San Francisco – In a fresh move that encourages people to “tag” content in a convenient way, software behemoth Microsoft on Tuesday announced it is expanding its Bing Tags feature to a broader audience: Moving on, Bing makes another nudge in that direction, making content you tag more visible to public.
Bing launched its Tags feature in late July 2012, promising to help you “get noticed,” and “show up better on Bing”. The feature, however, is largely dependent on Facebook, but now you can tag yourself and your friends on blogs, Twitter profiles, or any website for that matter, and have the results show up for everyone to see.
Now, Bing is making tags more visible by allowing users select pages they want to tag with the results showing up in search results for all and sundry to see.
The company executive explained the feature in his post saying, “Whether it is your Twitter profile, blog, or that art portfolio you are proud of-Bing Tags lets you highlight the pages that best represent you,” says Bing Social program manager Diana Hsu. “You can also help your friends by tagging relevant pages about them. Was your friend quoted in the local paper, or published in an online journal? Or maybe they have a fantastic photo blog to show off? Just tag your friends to show them some love, and once they have approved the tags, the pages will appear on Bing.”
Making a cautious approach, before being made publicly available, the tagged individual must approve the tag, then only it will show up in search results. The system utilizes Facebook, but allows tagging on any search result for the public to see.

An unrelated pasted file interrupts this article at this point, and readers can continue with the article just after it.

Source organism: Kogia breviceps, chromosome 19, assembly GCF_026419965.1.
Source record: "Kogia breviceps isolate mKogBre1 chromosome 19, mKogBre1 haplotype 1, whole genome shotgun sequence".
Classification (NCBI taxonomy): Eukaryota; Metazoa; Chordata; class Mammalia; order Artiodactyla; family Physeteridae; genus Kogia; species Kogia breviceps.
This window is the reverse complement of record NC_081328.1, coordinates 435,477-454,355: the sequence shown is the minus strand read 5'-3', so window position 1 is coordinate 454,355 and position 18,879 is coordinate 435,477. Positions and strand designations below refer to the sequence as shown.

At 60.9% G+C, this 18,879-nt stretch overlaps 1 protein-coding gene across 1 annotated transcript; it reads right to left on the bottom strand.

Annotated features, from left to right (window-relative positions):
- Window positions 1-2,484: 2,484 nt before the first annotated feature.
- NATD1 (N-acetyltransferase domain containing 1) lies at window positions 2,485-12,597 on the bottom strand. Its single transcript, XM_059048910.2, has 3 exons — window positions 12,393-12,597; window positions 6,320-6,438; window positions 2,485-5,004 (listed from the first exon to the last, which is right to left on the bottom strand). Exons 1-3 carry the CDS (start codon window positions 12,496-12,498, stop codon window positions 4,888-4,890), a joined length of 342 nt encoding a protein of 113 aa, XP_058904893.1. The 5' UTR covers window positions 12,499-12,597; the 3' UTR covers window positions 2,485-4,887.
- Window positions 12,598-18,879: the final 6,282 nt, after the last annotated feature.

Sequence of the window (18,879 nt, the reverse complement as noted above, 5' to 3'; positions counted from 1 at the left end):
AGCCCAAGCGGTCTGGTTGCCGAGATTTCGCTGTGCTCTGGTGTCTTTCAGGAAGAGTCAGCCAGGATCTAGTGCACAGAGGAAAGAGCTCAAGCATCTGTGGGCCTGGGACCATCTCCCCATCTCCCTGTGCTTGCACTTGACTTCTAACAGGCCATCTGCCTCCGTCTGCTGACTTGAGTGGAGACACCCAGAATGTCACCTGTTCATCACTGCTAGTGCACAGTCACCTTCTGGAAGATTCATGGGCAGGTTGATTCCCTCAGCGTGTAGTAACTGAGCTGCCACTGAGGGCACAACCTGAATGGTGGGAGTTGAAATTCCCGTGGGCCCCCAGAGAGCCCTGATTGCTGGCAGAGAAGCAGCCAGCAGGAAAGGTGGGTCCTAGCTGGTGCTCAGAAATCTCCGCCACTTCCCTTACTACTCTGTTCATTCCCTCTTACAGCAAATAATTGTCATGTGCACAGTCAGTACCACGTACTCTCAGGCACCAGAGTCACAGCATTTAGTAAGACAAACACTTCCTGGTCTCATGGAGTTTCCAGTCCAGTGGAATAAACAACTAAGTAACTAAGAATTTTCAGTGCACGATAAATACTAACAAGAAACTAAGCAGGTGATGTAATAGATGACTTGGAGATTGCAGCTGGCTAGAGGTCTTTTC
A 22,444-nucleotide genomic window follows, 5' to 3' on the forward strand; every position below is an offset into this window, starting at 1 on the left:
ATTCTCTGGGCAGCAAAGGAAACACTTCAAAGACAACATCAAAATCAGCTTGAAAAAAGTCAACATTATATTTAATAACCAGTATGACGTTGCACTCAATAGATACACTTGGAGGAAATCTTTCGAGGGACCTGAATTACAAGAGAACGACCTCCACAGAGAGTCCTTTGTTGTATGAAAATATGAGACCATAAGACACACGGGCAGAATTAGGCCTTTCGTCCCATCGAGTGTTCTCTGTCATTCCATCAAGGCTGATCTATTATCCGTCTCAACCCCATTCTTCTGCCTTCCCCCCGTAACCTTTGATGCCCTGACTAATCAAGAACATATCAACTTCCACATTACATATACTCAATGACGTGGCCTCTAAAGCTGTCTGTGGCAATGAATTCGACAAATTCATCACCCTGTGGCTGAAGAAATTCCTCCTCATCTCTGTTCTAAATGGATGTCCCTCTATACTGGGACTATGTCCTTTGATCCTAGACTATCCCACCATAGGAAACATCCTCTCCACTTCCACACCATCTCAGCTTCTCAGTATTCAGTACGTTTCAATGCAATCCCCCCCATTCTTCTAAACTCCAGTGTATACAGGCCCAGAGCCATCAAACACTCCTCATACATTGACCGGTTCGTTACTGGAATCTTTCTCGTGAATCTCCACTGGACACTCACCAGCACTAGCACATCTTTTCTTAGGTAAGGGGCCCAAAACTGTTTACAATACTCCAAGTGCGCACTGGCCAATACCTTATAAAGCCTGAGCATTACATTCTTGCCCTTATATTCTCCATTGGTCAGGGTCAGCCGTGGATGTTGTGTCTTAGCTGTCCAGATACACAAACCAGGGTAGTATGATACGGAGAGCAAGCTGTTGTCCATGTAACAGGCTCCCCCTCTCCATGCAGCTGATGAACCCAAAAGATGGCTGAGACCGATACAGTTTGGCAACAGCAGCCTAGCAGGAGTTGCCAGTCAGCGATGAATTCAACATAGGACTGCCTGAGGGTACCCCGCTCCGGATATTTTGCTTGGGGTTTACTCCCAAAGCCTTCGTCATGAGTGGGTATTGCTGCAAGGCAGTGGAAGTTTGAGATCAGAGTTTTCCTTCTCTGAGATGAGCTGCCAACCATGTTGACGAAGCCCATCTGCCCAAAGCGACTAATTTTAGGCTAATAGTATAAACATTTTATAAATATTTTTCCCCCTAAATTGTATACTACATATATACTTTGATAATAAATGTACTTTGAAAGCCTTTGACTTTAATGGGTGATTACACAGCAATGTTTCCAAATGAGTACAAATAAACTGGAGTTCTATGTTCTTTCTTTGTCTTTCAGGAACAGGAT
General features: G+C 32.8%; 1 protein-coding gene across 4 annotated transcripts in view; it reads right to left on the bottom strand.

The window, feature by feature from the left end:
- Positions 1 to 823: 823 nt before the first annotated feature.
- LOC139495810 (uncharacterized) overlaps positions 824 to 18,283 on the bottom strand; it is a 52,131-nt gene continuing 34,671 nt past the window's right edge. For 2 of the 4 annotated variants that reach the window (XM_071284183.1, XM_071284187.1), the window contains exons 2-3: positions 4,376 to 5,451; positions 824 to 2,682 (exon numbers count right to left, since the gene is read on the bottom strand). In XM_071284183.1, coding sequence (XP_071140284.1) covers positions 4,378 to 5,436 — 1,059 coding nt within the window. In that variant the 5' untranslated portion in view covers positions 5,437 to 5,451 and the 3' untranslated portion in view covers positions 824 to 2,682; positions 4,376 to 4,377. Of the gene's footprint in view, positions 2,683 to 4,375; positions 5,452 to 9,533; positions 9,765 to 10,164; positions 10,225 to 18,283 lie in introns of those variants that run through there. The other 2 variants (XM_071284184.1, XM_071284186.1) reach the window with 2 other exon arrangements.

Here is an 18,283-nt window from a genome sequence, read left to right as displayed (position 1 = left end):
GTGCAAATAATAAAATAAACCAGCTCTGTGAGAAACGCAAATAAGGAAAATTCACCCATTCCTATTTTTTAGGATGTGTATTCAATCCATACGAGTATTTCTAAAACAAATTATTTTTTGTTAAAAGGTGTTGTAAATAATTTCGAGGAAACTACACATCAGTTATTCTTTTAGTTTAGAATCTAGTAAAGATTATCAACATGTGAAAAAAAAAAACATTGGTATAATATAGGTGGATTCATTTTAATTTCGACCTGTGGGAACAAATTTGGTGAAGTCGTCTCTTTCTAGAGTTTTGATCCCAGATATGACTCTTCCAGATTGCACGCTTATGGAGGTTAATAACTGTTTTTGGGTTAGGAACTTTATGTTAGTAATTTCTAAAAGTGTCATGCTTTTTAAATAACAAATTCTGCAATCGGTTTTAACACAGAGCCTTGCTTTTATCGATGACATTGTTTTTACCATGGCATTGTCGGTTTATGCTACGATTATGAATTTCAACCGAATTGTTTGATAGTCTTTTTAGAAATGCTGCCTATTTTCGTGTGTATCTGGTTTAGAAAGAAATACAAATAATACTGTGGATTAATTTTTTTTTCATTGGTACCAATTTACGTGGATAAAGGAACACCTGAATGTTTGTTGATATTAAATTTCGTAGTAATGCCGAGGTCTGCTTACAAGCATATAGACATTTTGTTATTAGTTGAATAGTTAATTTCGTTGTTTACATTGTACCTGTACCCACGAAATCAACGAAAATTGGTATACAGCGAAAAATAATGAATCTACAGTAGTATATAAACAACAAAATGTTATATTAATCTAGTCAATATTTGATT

The executive further says, “Remember – you have full control over what is shown to the public on Bing,” adds Hsu. “If a friend tags you to a page, we will not surface it outside your network until you confirm the link is the one you want showing up in search results”
It seems that this feature has gained enough exposure among users for Microsoft to consider broadening its scope by a rather significant amount. Again, this is about tagging not just yourself, but your friends as well. Microsoft wants you to “help your friends by tagging relevant pages about them” whether they were quoted in the local paper, published in an online journal, or have a fantastic photo blog to show off.
Generally speaking, Bing Tags is easy to use; after connecting with Facebook, users can tag their friends in various search results. For instance, let us assume a friend John Smith is featured in a recently published article. One of John’s friends can Bing Tag him on the link. Once tagged, he will receive a notification to approve it, and assuming he does, it will then be publicly available for the digital world.
The company is probably visualizing that each group of friends will have at least one individual that will go on a tagging spree to help the feature grow quickly. Besides, this follows close on the heels of Microsoft’s January 17 announcement that Facebook content has been further integrated into Bing Search.